• <iframe src="https://www.npr.org/player/embed/475307012/475388754" width="100%" height="290" frameborder="0" scrolling="no" title="NPR embedded audio player">
  • Transcript

Shin Eun-mi was deported by immigration authorities in South Korea following an investigation that she broke the National Security Act. Shin Joon-hee/AP via Yonhap hide caption

toggle caption Shin Joon-hee/AP via Yonhap

The North Korea Threat Keeps A Cold-War Era Security Law Around

  • Download
  • <iframe src="https://www.npr.org/player/embed/473760643/473772749" width="100%" height="290" frameborder="0" scrolling="no" title="NPR embedded audio player">
  • Transcript

South Korean people watch a television broadcast at the Seoul Railway Station earlier this month reporting North Korea's surface-to-air missile launch. Woohae Cho/Getty Images hide caption

toggle caption Woohae Cho/Getty Images

A South Korean army soldier walks by a TV screen showing North Korean leader Kim Jong Un with superimposed letters that read: "North Korea's nuclear warhead." The warhead was later jokingly dubbed "the disco bomb." Ahn Young-joon/AP hide caption

toggle caption Ahn Young-joon/AP

An undated picture provided by the official Korean Central News Agency earlier this month shows North Korean leader Kim Jong Un talking with scientists and technicians. North Korea's nuclear warhead was jokingly dubbed "the disco ball," but experts say the spherical device, while likely a model, is probably based on a real nuclear weapons design. KCNA/EPA via Corbis hide caption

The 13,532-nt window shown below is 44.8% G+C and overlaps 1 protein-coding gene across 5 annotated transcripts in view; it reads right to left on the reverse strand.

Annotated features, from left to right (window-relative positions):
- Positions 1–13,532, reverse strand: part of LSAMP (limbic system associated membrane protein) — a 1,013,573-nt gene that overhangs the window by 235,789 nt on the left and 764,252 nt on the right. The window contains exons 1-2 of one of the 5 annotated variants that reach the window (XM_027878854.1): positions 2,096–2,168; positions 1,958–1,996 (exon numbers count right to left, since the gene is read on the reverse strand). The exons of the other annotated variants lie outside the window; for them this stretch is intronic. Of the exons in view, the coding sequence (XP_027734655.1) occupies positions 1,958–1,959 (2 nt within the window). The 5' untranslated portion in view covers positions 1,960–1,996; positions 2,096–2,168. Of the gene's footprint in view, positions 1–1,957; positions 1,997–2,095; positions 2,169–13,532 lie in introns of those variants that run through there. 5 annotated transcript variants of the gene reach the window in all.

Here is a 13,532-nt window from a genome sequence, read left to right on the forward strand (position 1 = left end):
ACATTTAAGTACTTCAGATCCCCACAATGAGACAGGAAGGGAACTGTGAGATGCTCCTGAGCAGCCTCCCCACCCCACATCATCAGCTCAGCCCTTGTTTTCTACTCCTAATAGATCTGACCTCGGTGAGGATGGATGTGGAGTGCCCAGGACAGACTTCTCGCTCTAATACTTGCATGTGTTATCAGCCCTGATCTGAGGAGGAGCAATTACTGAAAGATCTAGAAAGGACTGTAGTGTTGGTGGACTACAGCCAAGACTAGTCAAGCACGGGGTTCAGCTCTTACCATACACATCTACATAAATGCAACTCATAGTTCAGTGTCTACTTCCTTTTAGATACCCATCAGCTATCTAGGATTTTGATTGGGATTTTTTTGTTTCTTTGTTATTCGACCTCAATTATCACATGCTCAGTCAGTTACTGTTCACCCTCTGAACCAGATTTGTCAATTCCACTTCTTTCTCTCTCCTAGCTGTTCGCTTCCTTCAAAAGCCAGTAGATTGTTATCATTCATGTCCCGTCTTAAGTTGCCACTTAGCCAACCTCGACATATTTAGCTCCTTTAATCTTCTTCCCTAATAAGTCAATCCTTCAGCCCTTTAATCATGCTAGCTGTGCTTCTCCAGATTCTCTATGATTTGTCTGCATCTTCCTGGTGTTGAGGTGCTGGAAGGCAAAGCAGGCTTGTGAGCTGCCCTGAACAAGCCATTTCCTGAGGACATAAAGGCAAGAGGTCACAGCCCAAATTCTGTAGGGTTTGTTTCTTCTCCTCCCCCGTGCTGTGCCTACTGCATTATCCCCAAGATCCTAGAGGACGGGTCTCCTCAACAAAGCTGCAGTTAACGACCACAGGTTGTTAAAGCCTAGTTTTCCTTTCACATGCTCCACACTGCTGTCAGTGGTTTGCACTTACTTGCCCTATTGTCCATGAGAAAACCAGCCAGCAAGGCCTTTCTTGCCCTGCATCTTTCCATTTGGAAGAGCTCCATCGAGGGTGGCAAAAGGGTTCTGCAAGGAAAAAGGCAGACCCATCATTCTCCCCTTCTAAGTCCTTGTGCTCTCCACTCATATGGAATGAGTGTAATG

toggle caption KCNA/EPA via Corbis

Why Analysts Aren't Laughing At These Silly North Korean Photos

  • Download
  • <iframe src="https://www.npr.org/player/embed/470976577/471316428" width="100%" height="290" frameborder="0" scrolling="no" title="NPR embedded audio player">
  • Transcript

American student Otto Warmbier is escorted at the Supreme Court in Pyongyang, North Korea, on Wednesday. He was sentenced to 15 years of hard labor for subversion after he allegedly stole a propaganda poster. Jon Chol Jin/AP hide caption

toggle caption Jon Chol Jin/AP

China's U.N. Ambassador Liu Jieyi speaks with U.S. Ambassador Samantha Power before the Security Council vote on sanctions against North Korea on March 2. Don Emmert /AFP/Getty Images hide caption

toggle caption Don Emmert /AFP/Getty Images

Why China Supports New Sanctions Against North Korea

  • Download
  • <iframe src="https://www.npr.org/player/embed/470956712/471008340" width="100%" height="290" frameborder="0" scrolling="no" title="NPR embedded audio player">
  • Transcript

Otto Frederick Warmbier, a 21-year-old American student, speaks during a news conference in Pyongyang on Feb. 29. Xinhua News Agency/Getty Images hide caption

toggle caption Xinhua News Agency/Getty Images

A U.S. soldier stands on an armored vehicle during an annual exercise Monday in Yeoncheon, South Korea, near the border with North Korea. Pyongyang threatened a "preemptive nuclear strike of justice" in retaliation for the joint training exercises. Ahn Young-joon/AP hide caption

toggle caption Ahn Young-joon/AP

At U.N. headquarters in New York on Wednesday, the Security Council approved a resolution that diplomats say would impose the toughest sanctions on North Korea in two decades. Seth Wenig/AP hide caption

toggle caption Seth Wenig/AP